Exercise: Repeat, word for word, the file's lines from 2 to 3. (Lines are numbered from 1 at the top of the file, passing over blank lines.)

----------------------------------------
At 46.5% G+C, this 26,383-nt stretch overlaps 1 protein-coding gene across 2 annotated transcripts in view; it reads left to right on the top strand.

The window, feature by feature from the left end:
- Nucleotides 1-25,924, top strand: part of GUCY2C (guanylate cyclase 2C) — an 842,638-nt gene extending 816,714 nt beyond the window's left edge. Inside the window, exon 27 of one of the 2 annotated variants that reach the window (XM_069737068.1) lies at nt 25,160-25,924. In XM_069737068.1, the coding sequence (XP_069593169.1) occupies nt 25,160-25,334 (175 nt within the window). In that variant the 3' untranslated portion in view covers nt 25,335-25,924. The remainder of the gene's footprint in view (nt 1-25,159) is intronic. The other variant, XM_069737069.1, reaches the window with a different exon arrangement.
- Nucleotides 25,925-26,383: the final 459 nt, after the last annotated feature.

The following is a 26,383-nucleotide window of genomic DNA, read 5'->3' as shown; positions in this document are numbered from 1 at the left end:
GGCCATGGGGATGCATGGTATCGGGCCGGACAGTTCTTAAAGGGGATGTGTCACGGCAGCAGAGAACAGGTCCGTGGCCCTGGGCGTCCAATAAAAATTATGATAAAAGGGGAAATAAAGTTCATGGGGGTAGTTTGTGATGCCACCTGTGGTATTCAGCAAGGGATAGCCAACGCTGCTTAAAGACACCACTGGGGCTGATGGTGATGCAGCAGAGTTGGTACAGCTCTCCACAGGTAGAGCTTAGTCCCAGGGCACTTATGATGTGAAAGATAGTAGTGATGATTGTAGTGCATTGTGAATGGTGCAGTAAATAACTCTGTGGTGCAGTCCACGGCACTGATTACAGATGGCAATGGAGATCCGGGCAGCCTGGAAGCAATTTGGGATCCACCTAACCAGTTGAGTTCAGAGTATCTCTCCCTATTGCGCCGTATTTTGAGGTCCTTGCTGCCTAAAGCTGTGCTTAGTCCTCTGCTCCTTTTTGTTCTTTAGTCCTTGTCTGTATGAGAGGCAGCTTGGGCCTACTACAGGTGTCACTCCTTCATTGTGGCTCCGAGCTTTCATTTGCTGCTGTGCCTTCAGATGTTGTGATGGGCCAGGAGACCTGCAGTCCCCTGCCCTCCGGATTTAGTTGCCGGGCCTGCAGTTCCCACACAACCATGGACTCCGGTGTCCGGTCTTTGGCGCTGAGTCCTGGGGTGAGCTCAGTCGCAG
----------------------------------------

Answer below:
The window, feature by feature from the left end:
- Nucleotides 1-25,924, top strand: part of GUCY2C (guanylate cyclase 2C) — an 842,638-nt gene extending 816,714 nt beyond the window's left edge. Inside the window, exon 27 of one of the 2 annotated variants that reach the window (XM_069737068.1) lies at nt 25,160-25,924. In XM_069737068.1, the coding sequence (XP_069593169.1) occupies nt 25,160-25,334 (175 nt within the window). In that variant the 3' untranslated portion in view covers nt 25,335-25,924. The remainder of the gene's footprint in view (nt 1-25,159) is intronic. The other variant, XM_069737069.1, reaches the window with a different exon arrangement.